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Review: Under Three Moons at Unity Theatre ***1/2

October 10, 2019

There’s more unsaid than said in Daniel Kanaber’s thoughtful new play which muses on friendship, mental health and what it means to be male.

We meet Paul (Darren Kuppan) and Michael (Kyle Rowe) on three fleeting and fragmented nights across three decades, watching as their friendship and fortunes wax and wane, coloured by circumstances we can only hazard at.

Thrown together on a school camping trip to France, it appears an unprepossessing start for tightly wound bullying victim Paul and laid-back laddish Michael.

But something clicks between them – albeit something that’s rarely articulated in a relationship where feelings are internalised and rough and tumble, fights and headlocks act instead as proxies for affection and concern.

From school, we fast forward to a tin shack on a Pembrokeshire beach where the pair of 20-somethings reconnect on an ill-fated surfing trip, and finally we find ourselves reconvening, this time in the claustrophobic confines of a spare room where they attempt – oh so awkwardly - to bridge the chasm that has opened up over the preceding decade and find the common ground they might just still share.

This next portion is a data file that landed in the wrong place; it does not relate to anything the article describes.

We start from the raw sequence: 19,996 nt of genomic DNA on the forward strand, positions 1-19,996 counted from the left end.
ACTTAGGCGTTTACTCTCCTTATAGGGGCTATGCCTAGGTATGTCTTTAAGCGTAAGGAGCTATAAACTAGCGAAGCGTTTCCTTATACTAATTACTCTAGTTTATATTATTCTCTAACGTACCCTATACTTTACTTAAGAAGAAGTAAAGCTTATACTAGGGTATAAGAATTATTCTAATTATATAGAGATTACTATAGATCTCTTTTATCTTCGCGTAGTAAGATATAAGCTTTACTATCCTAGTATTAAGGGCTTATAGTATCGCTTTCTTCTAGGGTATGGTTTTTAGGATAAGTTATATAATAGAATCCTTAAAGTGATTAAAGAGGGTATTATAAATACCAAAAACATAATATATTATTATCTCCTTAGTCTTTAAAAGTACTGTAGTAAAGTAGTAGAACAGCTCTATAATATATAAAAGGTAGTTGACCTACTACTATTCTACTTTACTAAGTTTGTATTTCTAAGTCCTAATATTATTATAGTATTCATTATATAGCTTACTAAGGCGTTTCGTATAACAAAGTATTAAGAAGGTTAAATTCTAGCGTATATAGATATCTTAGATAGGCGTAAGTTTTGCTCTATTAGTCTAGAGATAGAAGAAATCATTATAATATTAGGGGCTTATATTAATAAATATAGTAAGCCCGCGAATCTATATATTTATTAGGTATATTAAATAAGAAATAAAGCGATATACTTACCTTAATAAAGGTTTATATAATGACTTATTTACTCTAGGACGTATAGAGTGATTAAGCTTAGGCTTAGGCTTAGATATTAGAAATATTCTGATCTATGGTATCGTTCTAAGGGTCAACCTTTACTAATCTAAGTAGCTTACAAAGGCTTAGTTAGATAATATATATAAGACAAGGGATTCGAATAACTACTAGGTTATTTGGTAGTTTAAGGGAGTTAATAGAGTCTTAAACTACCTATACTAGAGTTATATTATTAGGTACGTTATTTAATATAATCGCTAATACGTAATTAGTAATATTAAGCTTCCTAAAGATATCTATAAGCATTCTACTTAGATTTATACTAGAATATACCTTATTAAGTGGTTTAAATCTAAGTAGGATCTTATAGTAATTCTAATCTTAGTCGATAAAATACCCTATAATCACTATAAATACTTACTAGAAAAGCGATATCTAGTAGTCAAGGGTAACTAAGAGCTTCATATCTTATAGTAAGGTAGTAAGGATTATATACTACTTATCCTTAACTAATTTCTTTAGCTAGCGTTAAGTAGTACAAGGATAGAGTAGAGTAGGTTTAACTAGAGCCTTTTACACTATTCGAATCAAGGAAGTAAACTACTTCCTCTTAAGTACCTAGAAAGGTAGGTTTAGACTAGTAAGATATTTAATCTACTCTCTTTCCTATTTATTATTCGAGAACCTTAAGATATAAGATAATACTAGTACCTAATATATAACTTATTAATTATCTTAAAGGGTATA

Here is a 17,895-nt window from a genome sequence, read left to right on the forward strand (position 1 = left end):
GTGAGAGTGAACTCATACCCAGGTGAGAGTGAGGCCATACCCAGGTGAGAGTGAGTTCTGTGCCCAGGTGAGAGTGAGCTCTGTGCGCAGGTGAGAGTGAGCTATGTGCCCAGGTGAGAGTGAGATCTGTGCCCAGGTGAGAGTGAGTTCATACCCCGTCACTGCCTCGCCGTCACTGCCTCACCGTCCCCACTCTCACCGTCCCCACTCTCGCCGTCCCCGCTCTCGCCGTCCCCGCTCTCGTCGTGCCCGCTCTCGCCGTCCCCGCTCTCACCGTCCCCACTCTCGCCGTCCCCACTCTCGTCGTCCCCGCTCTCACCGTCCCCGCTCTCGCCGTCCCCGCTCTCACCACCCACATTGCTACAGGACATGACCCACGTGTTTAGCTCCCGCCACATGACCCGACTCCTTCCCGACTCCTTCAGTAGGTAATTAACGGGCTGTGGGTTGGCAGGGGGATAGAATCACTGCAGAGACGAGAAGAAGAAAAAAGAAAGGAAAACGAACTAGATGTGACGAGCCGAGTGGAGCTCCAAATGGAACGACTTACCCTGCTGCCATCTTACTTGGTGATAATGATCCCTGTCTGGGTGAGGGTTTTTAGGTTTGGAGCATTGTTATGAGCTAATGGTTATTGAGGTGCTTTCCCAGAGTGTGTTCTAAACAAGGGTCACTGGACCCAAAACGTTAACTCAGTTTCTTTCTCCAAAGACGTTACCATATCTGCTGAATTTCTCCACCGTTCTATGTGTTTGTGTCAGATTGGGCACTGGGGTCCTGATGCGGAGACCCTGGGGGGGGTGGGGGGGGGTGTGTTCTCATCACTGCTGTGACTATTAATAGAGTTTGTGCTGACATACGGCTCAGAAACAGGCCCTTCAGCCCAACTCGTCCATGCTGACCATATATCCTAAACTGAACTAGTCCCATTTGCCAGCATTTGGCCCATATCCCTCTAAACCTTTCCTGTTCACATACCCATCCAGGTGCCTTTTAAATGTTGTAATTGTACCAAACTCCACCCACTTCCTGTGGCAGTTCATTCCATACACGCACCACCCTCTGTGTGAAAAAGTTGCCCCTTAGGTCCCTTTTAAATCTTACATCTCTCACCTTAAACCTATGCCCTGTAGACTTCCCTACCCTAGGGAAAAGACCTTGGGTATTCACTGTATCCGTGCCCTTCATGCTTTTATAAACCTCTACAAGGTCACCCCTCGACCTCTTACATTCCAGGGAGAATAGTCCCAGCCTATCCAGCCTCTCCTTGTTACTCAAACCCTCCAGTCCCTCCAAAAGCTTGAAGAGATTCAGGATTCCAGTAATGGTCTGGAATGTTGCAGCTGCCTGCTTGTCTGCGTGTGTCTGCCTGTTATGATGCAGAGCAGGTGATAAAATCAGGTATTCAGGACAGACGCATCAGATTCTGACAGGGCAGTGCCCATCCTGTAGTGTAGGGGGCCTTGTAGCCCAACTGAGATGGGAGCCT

Michael (Kyle Rowe) and Paul (Darren Kuppan) in Under Three Moons. Photos by Alex Mead Decoy Media

 

The action takes place almost exclusively within the tight diameter of a bare wooden circle, emphasising the intense emotions at play, and illuminated by the glow of the 'three moons' of the title.

Unseen characters - classmates, parents and partners - inhabit the shadowy world outside their tight-knit circle which is also a place where baggage that has been unpacked and repacked collects in corners.

Box of Tricks director Adam Quayle is often happy to let silence do the talking, although as a result it feels at times as though the narrative feels might run out of steam.

Meanwhile Kuppan and Rowe produce sensitive performances in a show that offers men the chance to consider their own friendships and women a rare insight in to a world that’s often hidden from them.

 

 

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